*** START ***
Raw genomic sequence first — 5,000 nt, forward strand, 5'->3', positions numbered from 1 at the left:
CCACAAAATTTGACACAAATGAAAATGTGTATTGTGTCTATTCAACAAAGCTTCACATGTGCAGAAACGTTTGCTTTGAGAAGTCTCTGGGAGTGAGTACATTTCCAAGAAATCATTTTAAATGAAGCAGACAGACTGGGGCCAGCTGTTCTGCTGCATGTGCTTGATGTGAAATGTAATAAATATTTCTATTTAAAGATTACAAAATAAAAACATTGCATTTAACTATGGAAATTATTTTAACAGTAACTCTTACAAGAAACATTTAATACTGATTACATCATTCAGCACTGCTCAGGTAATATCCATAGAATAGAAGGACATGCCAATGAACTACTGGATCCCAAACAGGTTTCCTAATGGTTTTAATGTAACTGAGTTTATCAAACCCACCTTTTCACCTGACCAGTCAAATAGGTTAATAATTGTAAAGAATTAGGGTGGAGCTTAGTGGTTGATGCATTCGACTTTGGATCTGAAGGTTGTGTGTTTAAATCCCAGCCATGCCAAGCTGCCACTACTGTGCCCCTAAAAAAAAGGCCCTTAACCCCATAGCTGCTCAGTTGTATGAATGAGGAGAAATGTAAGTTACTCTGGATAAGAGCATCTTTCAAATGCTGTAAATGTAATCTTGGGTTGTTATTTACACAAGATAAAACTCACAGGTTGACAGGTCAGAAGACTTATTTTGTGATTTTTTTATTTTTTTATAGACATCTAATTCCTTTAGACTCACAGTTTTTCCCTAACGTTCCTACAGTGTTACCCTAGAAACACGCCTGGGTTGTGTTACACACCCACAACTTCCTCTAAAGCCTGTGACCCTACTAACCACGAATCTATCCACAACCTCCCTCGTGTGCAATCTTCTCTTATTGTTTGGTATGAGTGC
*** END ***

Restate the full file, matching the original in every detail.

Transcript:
Raw genomic sequence first — 5,000 nt, forward strand, 5'->3', positions numbered from 1 at the left:
CCACAAAATTTGACACAAATGAAAATGTGTATTGTGTCTATTCAACAAAGCTTCACATGTGCAGAAACGTTTGCTTTGAGAAGTCTCTGGGAGTGAGTACATTTCCAAGAAATCATTTTAAATGAAGCAGACAGACTGGGGCCAGCTGTTCTGCTGCATGTGCTTGATGTGAAATGTAATAAATATTTCTATTTAAAGATTACAAAATAAAAACATTGCATTTAACTATGGAAATTATTTTAACAGTAACTCTTACAAGAAACATTTAATACTGATTACATCATTCAGCACTGCTCAGGTAATATCCATAGAATAGAAGGACATGCCAATGAACTACTGGATCCCAAACAGGTTTCCTAATGGTTTTAATGTAACTGAGTTTATCAAACCCACCTTTTCACCTGACCAGTCAAATAGGTTAATAATTGTAAAGAATTAGGGTGGAGCTTAGTGGTTGATGCATTCGACTTTGGATCTGAAGGTTGTGTGTTTAAATCCCAGCCATGCCAAGCTGCCACTACTGTGCCCCTAAAAAAAAGGCCCTTAACCCCATAGCTGCTCAGTTGTATGAATGAGGAGAAATGTAAGTTACTCTGGATAAGAGCATCTTTCAAATGCTGTAAATGTAATCTTGGGTTGTTATTTACACAAGATAAAACTCACAGGTTGACAGGTCAGAAGACTTATTTTGTGATTTTTTTATTTTTTTATAGACATCTAATTCCTTTAGACTCACAGTTTTTCCCTAACGTTCCTACAGTGTTACCCTAGAAACACGCCTGGGTTGTGTTACACACCCACAACTTCCTCTAAAGCCTGTGACCCTACTAACCACGAATCTATCCACAACCTCCCTCGTGTGCAATCTTCTCTTATTGTTTGGTATGAGTGC